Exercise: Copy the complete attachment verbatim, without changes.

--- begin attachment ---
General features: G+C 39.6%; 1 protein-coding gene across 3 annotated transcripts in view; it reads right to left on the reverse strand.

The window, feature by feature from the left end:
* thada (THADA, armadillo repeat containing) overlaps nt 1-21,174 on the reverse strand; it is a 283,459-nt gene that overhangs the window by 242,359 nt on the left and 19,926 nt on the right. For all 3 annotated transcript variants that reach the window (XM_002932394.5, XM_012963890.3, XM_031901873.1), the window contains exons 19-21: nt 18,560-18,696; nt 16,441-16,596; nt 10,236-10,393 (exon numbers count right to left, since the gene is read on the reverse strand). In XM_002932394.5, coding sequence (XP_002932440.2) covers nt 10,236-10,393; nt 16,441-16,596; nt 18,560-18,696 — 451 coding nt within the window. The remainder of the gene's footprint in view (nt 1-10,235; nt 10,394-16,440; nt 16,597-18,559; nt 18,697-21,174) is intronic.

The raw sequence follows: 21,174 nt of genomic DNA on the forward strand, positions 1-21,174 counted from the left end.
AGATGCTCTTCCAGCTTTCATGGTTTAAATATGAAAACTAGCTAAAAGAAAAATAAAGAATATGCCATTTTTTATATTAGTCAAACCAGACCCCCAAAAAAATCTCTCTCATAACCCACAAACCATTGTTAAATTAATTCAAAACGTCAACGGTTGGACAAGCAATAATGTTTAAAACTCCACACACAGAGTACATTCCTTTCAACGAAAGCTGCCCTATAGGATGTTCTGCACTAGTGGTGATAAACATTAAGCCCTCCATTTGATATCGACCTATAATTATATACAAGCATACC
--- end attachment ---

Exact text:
General features: G+C 39.6%; 1 protein-coding gene across 3 annotated transcripts in view; it reads right to left on the reverse strand.

The window, feature by feature from the left end:
* thada (THADA, armadillo repeat containing) overlaps nt 1-21,174 on the reverse strand; it is a 283,459-nt gene that overhangs the window by 242,359 nt on the left and 19,926 nt on the right. For all 3 annotated transcript variants that reach the window (XM_002932394.5, XM_012963890.3, XM_031901873.1), the window contains exons 19-21: nt 18,560-18,696; nt 16,441-16,596; nt 10,236-10,393 (exon numbers count right to left, since the gene is read on the reverse strand). In XM_002932394.5, coding sequence (XP_002932440.2) covers nt 10,236-10,393; nt 16,441-16,596; nt 18,560-18,696 — 451 coding nt within the window. The remainder of the gene's footprint in view (nt 1-10,235; nt 10,394-16,440; nt 16,597-18,559; nt 18,697-21,174) is intronic.

The raw sequence follows: 21,174 nt of genomic DNA on the forward strand, positions 1-21,174 counted from the left end.
AGATGCTCTTCCAGCTTTCATGGTTTAAATATGAAAACTAGCTAAAAGAAAAATAAAGAATATGCCATTTTTTATATTAGTCAAACCAGACCCCCAAAAAAATCTCTCTCATAACCCACAAACCATTGTTAAATTAATTCAAAACGTCAACGGTTGGACAAGCAATAATGTTTAAAACTCCACACACAGAGTACATTCCTTTCAACGAAAGCTGCCCTATAGGATGTTCTGCACTAGTGGTGATAAACATTAAGCCCTCCATTTGATATCGACCTATAATTATATACAAGCATACC